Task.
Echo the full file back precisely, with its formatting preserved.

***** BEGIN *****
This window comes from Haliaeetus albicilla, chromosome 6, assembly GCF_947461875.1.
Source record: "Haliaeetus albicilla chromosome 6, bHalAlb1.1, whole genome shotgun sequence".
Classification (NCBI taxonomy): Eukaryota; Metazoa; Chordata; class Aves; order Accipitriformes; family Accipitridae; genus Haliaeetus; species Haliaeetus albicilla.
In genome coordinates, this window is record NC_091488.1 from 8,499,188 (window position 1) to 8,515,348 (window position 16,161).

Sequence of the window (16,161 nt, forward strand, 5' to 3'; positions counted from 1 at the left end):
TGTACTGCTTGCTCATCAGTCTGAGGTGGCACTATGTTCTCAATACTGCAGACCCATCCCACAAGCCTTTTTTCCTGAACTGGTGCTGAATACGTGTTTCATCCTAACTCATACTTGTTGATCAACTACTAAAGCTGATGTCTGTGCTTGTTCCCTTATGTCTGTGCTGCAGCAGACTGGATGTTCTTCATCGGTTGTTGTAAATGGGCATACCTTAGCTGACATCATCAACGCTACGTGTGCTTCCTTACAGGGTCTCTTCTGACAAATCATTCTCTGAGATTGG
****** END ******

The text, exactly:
This window comes from Haliaeetus albicilla, chromosome 6, assembly GCF_947461875.1.
Source record: "Haliaeetus albicilla chromosome 6, bHalAlb1.1, whole genome shotgun sequence".
Classification (NCBI taxonomy): Eukaryota; Metazoa; Chordata; class Aves; order Accipitriformes; family Accipitridae; genus Haliaeetus; species Haliaeetus albicilla.
In genome coordinates, this window is record NC_091488.1 from 8,499,188 (window position 1) to 8,515,348 (window position 16,161).

Sequence of the window (16,161 nt, forward strand, 5' to 3'; positions counted from 1 at the left end):
TGTACTGCTTGCTCATCAGTCTGAGGTGGCACTATGTTCTCAATACTGCAGACCCATCCCACAAGCCTTTTTTCCTGAACTGGTGCTGAATACGTGTTTCATCCTAACTCATACTTGTTGATCAACTACTAAAGCTGATGTCTGTGCTTGTTCCCTTATGTCTGTGCTGCAGCAGACTGGATGTTCTTCATCGGTTGTTGTAAATGGGCATACCTTAGCTGACATCATCAACGCTACGTGTGCTTCCTTACAGGGTCTCTTCTGACAAATCATTCTCTGAGATTGG